At the end of the trailer for the 1941 film, “Citizen Kane,” a montage of characters describe the film’s namesake newspaper man before director and star of the film, Orson Welles, cuts in with is his theatrical radio voice by saying, “Ladies and gentleman, I don’t know what you’ll think about Mr. Kane. I can’t imagine. You see I play the part myself. Well, Kane is a hero and a scoundrel, a no-account and a swell guy, a great lover, a great American citizen and a dirty dog. It depends on who’s talking about him.”
Best known for his work with “Citizen Kane” and his radio adaptation of “War of the Worlds,” Orson Welles has left a legacy in the acting world.
But still, much like the story of Citizen Kane’s protagonist, his story carries with it many faces.
This Friday, The Paradise Theater School will be bringing Welles to the Bainbridge Island Museum of Art in its performance, “Rosebud: The Lives of Orson Welles.”
“We will be exploring several facets of Orson’s life as if he’s sitting in your living room talking about his life, telling you what it’s like,” said Erik Van Beuzekom.
Van Beuzekom will be acting as Orson in this solo, traveling performance. He encompasses Welles’ whole life from his days at the Todd School for Boys and his emergence as a theater prodigy to his steep decline into obesity and alcoholism.
Van Beuzekom and his wife, co-founders of The Paradise Theater School, have shown “Rosebud” 25 times, thus far, in Seattle,
Port Townsend and private residences.
As a solo performance, the show offers a unique opportunity to be acted almost anywhere, but it also has its challenges. Like a big workout, Van Beuzekom performs 40 pages of script and acts each scene himself.
Aside from that, it’s Orson Welles.
“You’re playing a very well-known entity, and you have to live up to that billing,” Van Beuzekom said.
The play, written by British playwright Mark Jenkins, made its debut performance in 2004 at the Edinburgh Fringe Festival where it won “Fringe First,” and it toured the United Kingdom until 2007.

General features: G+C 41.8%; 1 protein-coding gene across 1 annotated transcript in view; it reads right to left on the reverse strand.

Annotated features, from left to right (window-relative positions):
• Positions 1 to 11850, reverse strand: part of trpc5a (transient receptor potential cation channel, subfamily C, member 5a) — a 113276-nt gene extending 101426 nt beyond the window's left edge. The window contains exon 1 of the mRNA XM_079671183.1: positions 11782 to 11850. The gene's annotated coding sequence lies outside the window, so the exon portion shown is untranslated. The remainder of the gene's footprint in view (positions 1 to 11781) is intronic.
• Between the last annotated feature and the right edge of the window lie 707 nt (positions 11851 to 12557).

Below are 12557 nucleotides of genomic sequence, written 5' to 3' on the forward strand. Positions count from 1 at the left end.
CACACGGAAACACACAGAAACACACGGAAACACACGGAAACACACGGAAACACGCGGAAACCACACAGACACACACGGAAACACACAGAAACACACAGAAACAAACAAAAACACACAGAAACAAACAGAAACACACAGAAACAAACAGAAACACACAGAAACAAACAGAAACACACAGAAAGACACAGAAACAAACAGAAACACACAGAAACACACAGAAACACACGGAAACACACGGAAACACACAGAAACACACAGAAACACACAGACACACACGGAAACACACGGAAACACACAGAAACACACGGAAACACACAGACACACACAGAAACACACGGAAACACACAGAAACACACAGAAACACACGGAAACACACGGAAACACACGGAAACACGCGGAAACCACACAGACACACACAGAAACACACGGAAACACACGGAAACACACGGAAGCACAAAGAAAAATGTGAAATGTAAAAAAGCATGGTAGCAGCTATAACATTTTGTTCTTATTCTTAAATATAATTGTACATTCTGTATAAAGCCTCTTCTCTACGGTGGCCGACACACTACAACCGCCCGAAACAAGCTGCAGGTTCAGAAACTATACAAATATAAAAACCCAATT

By bringing the play to the U.S. and Washington, Van Beuzekom hopes to continue the legacy of Orson Welles for people here and bring to life the triumphs and the setbacks that Welles encountered in 1940s American theater.
“Someone said Orson Welles was the Beowolf of theater,” Van Beuzekom said. “This show gives you the opportunity to see what a grand creator he was.”
Bringing the story of Welles to Bainbridge is not a far jump for the play’s star. Van Beuzekom grew up on the island and spent many of his formative years on stage at Bainbridge High and Bainbridge Performing Arts.
Since being voted the class of 1985’s homecoming king, however, Van Beuzekom and his wife Pattie, who is the director of the show, have converted a former Methodist church into what is now The Paradise Theater School in Chimacum.
The story of Welles, Van Beuzekom explained, is a fitting production for the couple as it not only will help them fundraise for their school but it also matches well with the school’s mission “to train artistic leaders to create and tell stories that address the problems and possibilities of our time.”
“It’s educational, and it’s also informative about being an independent performer in the arts in the United States,” Van Beuzekom said.
The play will be performed at the new Bainbridge Island Museum of Art auditorium at 8 p.m. Fridays and Saturdays, Feb. 15, 16, 22 and 23, and also at 2 p.m. Sundays, Feb. 17 and 24. Each performance will be followed by a question-and-answer session.
On the Sunday, Feb. 17 performance, Robert Horton, an Orson Welles expert and film critic for the Everett Herald, will be speaking at a wine-and-cheese social after the show.